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Instead of crafting a global plan, the U.S. and China -- the two world powers best suited to lead a coronavirus response -- have sniped at one another from the sidelines.    © Reuters
The Big Story

How coronavirus exposed the collapse of global leadership

The pandemic called for coordinated action. No one answered

JAMES CRABTREE, Contributing writer | East Asia

SINGAPORE -- As car crash interviews go, Bruce Aylward's was excruciating and revealing in equal measure. In late March, Alyward, a Canadian epidemiologist and adviser to the World Health Organization, was asked by Radio Television Hong Kong reporter Yvonne Tong whether Taiwan would continue to be denied WHO membership, given longstanding objections from China. At first he stalled, claiming not to be able to hear the question. Then his connection went down. Then Aylward returned to the call and declined to answer at all.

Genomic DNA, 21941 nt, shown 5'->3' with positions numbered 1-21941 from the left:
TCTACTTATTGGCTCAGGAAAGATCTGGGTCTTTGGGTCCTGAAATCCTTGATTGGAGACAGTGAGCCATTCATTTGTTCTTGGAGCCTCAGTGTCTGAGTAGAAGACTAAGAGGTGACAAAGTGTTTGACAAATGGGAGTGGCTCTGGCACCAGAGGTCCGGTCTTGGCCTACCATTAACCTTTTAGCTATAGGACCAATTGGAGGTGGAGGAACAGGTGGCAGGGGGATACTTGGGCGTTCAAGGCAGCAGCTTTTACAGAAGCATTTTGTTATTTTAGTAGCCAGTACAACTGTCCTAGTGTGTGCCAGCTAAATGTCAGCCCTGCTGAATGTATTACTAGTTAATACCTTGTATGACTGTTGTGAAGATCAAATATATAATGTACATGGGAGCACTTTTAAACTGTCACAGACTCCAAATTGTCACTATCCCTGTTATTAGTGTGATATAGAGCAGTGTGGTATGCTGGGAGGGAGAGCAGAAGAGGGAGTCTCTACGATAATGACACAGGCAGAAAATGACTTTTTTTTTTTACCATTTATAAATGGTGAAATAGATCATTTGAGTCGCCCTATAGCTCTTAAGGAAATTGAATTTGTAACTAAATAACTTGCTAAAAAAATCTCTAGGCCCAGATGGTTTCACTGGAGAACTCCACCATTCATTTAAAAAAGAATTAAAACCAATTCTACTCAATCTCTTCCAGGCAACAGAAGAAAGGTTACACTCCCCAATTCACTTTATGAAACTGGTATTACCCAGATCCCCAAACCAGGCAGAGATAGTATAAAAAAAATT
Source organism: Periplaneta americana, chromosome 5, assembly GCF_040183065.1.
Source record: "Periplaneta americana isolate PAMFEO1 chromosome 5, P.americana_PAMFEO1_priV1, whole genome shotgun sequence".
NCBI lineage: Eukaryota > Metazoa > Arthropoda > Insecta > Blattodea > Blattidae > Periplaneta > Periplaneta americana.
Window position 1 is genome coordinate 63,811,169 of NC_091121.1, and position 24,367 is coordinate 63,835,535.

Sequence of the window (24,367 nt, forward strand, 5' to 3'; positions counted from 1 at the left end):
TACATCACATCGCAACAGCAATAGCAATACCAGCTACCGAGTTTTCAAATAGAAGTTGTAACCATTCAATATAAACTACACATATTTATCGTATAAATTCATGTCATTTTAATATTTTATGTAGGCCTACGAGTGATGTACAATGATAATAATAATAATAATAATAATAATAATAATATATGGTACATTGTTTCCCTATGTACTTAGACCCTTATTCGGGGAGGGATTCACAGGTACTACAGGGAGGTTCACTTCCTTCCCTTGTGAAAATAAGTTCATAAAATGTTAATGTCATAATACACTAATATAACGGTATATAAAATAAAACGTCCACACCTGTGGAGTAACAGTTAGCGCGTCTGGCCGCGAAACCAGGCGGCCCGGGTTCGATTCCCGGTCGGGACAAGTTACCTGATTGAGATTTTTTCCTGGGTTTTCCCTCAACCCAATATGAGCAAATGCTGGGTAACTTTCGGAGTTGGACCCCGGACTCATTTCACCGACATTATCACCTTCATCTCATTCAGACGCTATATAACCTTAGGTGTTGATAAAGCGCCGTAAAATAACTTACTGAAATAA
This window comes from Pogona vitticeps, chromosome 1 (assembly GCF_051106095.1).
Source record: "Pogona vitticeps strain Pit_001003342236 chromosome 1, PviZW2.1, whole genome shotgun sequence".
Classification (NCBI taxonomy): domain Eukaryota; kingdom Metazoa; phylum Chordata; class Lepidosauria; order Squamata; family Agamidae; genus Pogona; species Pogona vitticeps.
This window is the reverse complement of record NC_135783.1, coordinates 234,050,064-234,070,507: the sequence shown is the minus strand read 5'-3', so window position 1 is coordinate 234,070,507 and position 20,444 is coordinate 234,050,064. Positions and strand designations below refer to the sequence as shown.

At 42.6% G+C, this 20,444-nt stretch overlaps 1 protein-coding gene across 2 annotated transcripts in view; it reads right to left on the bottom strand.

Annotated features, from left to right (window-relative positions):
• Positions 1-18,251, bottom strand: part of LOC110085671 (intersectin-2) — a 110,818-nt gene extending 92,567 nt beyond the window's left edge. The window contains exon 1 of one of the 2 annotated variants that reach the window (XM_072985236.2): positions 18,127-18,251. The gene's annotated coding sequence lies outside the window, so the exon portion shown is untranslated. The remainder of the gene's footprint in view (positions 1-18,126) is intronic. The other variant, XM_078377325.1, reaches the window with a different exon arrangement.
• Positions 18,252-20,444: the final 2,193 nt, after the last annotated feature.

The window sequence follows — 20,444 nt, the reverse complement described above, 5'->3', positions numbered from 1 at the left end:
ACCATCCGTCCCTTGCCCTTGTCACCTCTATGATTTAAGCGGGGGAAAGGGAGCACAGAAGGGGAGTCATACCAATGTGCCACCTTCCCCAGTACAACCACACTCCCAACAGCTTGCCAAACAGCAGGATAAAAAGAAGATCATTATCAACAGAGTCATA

The clip went viral in part for its awkwardness, but also because it illustrated a deeper truth -- namely that geopolitical fissures, and strained relations between the U.S. and China in particular, have badly undermined early international efforts to respond to the coronavirus pandemic. And while that suspicion starts with the WHO, it does not end there.

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